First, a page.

After 10 years I would have thought you would know the score, if you don't work you don't get paid. Also if someone told me to take unpaid leave I would have starting looking for something else straight away. You are not bound to any contract really, most contracts have a clause where they don't have to give you work and you don't have to accept work either.
    The contract stated that I could be sued unlimited damages if I walked out. I had a zero notice clause (definded as "can't serve notice") they had a 1 week notice clause. I work in IT, I'm not a frickin journeyman plumber/bricklayer. I've worked on large projects in the past with a four week notice clause on either side where the project got canned and everyone got paid four weeks money but were marched off site!

  6. #26

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    Default Wow - such a hotbed of ill feeling I wasn't quite ready for :)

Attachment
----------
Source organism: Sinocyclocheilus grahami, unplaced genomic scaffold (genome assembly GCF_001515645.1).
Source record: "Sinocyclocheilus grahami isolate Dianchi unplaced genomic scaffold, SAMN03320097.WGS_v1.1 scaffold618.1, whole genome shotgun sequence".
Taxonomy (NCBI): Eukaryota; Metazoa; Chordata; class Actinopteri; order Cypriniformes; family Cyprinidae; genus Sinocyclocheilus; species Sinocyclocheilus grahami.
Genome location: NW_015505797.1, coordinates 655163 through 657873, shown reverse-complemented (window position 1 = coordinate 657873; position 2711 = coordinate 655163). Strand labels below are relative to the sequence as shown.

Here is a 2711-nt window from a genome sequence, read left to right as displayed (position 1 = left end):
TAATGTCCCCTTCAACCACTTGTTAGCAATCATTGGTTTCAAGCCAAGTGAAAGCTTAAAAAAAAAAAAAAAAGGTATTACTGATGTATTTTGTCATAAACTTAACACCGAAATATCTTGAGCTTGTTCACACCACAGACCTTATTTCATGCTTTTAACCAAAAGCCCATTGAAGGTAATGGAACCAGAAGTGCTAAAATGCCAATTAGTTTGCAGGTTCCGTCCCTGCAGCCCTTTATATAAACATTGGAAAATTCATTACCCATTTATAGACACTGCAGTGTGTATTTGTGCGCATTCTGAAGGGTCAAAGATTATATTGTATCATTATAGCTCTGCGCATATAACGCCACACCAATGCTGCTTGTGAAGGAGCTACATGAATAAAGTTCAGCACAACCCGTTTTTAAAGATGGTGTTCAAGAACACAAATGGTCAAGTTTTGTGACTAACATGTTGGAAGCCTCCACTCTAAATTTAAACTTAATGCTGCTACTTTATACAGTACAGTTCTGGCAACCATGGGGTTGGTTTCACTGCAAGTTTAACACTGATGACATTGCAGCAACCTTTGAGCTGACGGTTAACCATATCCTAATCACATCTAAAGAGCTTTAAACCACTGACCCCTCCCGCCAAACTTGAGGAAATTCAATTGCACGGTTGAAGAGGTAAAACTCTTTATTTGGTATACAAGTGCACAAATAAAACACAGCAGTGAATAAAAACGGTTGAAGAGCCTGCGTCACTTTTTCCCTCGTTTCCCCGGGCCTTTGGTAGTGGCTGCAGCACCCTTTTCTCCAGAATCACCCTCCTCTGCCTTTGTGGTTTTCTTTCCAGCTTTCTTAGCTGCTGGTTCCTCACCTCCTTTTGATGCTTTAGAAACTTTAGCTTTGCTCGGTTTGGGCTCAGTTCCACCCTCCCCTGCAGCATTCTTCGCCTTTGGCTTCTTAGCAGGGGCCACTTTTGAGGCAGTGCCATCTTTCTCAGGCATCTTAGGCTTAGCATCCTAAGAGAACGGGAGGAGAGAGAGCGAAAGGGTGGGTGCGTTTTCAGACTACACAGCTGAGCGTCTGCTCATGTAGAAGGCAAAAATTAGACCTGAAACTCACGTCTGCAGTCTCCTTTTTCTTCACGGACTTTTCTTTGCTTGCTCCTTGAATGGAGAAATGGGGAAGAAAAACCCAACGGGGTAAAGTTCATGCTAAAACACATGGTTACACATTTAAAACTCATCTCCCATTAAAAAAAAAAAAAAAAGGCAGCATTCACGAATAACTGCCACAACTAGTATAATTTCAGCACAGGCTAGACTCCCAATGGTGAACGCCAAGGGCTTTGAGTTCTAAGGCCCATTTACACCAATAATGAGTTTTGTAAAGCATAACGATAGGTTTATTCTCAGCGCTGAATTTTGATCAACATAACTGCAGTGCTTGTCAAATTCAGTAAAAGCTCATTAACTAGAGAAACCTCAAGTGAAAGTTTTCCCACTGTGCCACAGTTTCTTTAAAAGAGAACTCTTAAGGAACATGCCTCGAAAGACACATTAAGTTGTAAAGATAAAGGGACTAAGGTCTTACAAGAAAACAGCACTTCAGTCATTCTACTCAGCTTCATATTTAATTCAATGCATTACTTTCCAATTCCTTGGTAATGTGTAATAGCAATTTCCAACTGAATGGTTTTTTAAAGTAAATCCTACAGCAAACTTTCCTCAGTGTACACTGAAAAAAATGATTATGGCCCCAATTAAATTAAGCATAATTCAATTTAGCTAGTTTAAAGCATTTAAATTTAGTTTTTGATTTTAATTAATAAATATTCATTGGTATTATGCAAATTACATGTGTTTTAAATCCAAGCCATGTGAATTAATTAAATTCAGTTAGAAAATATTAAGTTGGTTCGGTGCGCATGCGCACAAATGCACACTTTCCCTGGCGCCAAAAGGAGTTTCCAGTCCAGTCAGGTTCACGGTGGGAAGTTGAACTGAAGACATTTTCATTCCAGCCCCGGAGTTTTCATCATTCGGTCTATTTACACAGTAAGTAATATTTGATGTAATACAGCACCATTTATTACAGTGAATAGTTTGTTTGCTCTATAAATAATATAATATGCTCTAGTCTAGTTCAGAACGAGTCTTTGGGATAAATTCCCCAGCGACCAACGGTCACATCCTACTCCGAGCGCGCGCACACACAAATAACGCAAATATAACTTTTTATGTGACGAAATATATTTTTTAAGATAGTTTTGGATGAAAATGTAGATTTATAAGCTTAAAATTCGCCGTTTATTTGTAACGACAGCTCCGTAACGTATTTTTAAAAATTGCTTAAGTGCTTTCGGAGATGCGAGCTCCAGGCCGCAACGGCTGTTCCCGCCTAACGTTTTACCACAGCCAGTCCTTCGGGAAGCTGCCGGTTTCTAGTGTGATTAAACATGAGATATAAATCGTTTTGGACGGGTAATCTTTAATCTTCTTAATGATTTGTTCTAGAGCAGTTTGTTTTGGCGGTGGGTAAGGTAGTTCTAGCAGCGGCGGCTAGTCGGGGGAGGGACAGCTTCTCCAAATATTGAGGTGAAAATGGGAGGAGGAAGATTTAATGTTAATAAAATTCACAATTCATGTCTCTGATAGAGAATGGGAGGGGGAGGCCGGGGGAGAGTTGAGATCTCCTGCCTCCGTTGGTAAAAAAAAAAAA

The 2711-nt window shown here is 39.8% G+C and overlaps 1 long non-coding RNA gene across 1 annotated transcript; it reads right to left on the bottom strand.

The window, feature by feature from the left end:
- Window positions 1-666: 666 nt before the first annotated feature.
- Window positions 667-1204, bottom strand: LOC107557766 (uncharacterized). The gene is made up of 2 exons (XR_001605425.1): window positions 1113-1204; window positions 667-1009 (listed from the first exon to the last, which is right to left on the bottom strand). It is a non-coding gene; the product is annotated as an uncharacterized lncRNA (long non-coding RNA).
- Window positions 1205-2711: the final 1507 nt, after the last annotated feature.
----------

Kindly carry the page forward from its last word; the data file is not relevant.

Quote Originally Posted by Podgy View Post
    Why do you all keep contradicting yourself on this matter!

    One minute stating its a business and the next about no pay for no work by the individual.

    It is based on the business CONTRACT - if the contract has a notice period then it should be paid - unless it states specifically that it is reliant on work being available, timesheets being signed blah blah blah and agreed - and equal to both parties.